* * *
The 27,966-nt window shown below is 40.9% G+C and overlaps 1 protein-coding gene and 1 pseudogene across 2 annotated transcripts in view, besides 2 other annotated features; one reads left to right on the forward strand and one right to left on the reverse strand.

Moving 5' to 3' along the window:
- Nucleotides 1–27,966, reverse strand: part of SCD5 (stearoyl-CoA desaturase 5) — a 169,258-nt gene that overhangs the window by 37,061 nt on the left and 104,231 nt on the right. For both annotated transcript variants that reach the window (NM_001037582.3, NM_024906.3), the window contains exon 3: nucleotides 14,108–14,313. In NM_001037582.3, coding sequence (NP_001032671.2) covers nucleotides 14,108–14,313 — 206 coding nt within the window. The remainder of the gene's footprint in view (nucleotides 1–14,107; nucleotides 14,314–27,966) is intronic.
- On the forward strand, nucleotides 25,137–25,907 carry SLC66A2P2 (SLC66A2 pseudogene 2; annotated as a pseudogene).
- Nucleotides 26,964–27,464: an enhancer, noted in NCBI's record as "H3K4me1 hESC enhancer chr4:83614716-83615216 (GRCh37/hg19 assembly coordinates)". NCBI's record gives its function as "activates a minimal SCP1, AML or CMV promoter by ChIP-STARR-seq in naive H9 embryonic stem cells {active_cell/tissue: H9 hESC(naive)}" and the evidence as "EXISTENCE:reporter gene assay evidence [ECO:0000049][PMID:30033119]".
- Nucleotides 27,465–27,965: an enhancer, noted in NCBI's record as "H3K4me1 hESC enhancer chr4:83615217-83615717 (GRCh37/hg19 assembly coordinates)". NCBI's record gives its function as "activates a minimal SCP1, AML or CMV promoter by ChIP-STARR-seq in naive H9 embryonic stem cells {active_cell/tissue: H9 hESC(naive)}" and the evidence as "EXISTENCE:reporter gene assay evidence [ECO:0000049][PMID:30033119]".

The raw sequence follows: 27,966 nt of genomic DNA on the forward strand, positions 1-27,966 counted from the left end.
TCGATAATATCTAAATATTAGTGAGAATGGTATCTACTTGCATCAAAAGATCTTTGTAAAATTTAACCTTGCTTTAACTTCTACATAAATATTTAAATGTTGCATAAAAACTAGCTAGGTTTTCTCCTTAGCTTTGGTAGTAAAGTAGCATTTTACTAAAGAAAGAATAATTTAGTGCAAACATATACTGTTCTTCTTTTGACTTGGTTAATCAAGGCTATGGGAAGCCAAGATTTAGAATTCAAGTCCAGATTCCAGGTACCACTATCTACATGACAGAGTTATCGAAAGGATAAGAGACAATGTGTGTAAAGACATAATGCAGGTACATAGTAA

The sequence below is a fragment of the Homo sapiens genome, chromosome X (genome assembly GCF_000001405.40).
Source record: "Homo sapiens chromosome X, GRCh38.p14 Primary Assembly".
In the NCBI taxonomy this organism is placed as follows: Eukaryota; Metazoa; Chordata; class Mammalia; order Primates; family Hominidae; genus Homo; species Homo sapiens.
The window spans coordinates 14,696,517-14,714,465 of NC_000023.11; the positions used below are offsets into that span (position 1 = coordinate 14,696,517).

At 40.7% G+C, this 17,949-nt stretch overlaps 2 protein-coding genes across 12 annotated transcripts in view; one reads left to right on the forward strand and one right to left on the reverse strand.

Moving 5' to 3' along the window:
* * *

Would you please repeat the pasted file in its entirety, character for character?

The 27,966-nt window shown below is 40.9% G+C and overlaps 1 protein-coding gene and 1 pseudogene across 2 annotated transcripts in view, besides 2 other annotated features; one reads left to right on the forward strand and one right to left on the reverse strand.

Moving 5' to 3' along the window:
- Nucleotides 1–27,966, reverse strand: part of SCD5 (stearoyl-CoA desaturase 5) — a 169,258-nt gene that overhangs the window by 37,061 nt on the left and 104,231 nt on the right. For both annotated transcript variants that reach the window (NM_001037582.3, NM_024906.3), the window contains exon 3: nucleotides 14,108–14,313. In NM_001037582.3, coding sequence (NP_001032671.2) covers nucleotides 14,108–14,313 — 206 coding nt within the window. The remainder of the gene's footprint in view (nucleotides 1–14,107; nucleotides 14,314–27,966) is intronic.
- On the forward strand, nucleotides 25,137–25,907 carry SLC66A2P2 (SLC66A2 pseudogene 2; annotated as a pseudogene).
- Nucleotides 26,964–27,464: an enhancer, noted in NCBI's record as "H3K4me1 hESC enhancer chr4:83614716-83615216 (GRCh37/hg19 assembly coordinates)". NCBI's record gives its function as "activates a minimal SCP1, AML or CMV promoter by ChIP-STARR-seq in naive H9 embryonic stem cells {active_cell/tissue: H9 hESC(naive)}" and the evidence as "EXISTENCE:reporter gene assay evidence [ECO:0000049][PMID:30033119]".
- Nucleotides 27,465–27,965: an enhancer, noted in NCBI's record as "H3K4me1 hESC enhancer chr4:83615217-83615717 (GRCh37/hg19 assembly coordinates)". NCBI's record gives its function as "activates a minimal SCP1, AML or CMV promoter by ChIP-STARR-seq in naive H9 embryonic stem cells {active_cell/tissue: H9 hESC(naive)}" and the evidence as "EXISTENCE:reporter gene assay evidence [ECO:0000049][PMID:30033119]".

The raw sequence follows: 27,966 nt of genomic DNA on the forward strand, positions 1-27,966 counted from the left end.
TCGATAATATCTAAATATTAGTGAGAATGGTATCTACTTGCATCAAAAGATCTTTGTAAAATTTAACCTTGCTTTAACTTCTACATAAATATTTAAATGTTGCATAAAAACTAGCTAGGTTTTCTCCTTAGCTTTGGTAGTAAAGTAGCATTTTACTAAAGAAAGAATAATTTAGTGCAAACATATACTGTTCTTCTTTTGACTTGGTTAATCAAGGCTATGGGAAGCCAAGATTTAGAATTCAAGTCCAGATTCCAGGTACCACTATCTACATGACAGAGTTATCGAAAGGATAAGAGACAATGTGTGTAAAGACATAATGCAGGTACATAGTAA

The sequence below is a fragment of the Homo sapiens genome, chromosome X (genome assembly GCF_000001405.40).
Source record: "Homo sapiens chromosome X, GRCh38.p14 Primary Assembly".
In the NCBI taxonomy this organism is placed as follows: Eukaryota; Metazoa; Chordata; class Mammalia; order Primates; family Hominidae; genus Homo; species Homo sapiens.
The window spans coordinates 14,696,517-14,714,465 of NC_000023.11; the positions used below are offsets into that span (position 1 = coordinate 14,696,517).

At 40.7% G+C, this 17,949-nt stretch overlaps 2 protein-coding genes across 12 annotated transcripts in view; one reads left to right on the forward strand and one right to left on the reverse strand.

Moving 5' to 3' along the window: